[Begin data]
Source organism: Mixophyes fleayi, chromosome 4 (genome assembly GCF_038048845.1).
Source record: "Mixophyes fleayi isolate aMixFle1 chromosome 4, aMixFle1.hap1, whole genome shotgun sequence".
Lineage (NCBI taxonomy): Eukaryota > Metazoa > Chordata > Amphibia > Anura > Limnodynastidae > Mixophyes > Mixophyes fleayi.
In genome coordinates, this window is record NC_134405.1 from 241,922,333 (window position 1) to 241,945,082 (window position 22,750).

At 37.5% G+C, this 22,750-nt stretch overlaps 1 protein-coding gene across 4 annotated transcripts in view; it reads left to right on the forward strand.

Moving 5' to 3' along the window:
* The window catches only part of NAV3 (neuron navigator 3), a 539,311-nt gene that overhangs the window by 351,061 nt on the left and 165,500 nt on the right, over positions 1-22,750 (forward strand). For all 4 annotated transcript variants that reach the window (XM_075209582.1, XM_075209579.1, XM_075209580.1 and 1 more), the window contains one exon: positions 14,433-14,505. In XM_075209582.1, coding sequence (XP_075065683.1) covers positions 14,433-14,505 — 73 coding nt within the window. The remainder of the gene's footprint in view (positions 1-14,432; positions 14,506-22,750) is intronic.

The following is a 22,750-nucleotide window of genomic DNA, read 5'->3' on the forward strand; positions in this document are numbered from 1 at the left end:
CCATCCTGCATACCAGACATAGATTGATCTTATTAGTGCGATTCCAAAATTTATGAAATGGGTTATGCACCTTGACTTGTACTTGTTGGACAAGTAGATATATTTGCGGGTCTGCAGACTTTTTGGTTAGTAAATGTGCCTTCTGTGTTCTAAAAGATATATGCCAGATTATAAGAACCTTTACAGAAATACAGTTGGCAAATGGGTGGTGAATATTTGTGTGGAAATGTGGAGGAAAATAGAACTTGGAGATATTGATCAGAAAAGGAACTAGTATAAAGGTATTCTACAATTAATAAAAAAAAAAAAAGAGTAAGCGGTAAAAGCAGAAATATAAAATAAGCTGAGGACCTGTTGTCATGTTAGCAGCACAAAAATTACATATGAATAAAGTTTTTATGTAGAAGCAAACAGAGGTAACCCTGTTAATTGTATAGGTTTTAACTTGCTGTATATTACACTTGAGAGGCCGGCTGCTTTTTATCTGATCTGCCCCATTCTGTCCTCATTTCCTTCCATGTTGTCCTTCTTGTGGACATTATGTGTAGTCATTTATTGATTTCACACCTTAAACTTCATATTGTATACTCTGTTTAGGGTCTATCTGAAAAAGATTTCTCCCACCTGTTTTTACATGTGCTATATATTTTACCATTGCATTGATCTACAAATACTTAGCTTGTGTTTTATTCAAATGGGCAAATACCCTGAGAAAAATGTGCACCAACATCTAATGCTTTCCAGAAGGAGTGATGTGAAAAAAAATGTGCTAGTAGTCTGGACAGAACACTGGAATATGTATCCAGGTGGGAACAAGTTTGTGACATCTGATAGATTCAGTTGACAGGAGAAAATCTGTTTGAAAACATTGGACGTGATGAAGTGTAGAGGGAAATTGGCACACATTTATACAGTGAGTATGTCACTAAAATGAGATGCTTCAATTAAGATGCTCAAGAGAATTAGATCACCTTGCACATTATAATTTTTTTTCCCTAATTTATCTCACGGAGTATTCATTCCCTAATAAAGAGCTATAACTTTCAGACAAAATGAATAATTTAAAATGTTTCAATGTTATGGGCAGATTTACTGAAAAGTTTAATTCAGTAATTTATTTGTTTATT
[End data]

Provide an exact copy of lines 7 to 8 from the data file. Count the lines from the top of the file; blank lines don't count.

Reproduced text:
* The window catches only part of NAV3 (neuron navigator 3), a 539,311-nt gene that overhangs the window by 351,061 nt on the left and 165,500 nt on the right, over positions 1-22,750 (forward strand). For all 4 annotated transcript variants that reach the window (XM_075209582.1, XM_075209579.1, XM_075209580.1 and 1 more), the window contains one exon: positions 14,433-14,505. In XM_075209582.1, coding sequence (XP_075065683.1) covers positions 14,433-14,505 — 73 coding nt within the window. The remainder of the gene's footprint in view (positions 1-14,432; positions 14,506-22,750) is intronic.

The following is a 22,750-nucleotide window of genomic DNA, read 5'->3' on the forward strand; positions in this document are numbered from 1 at the left end: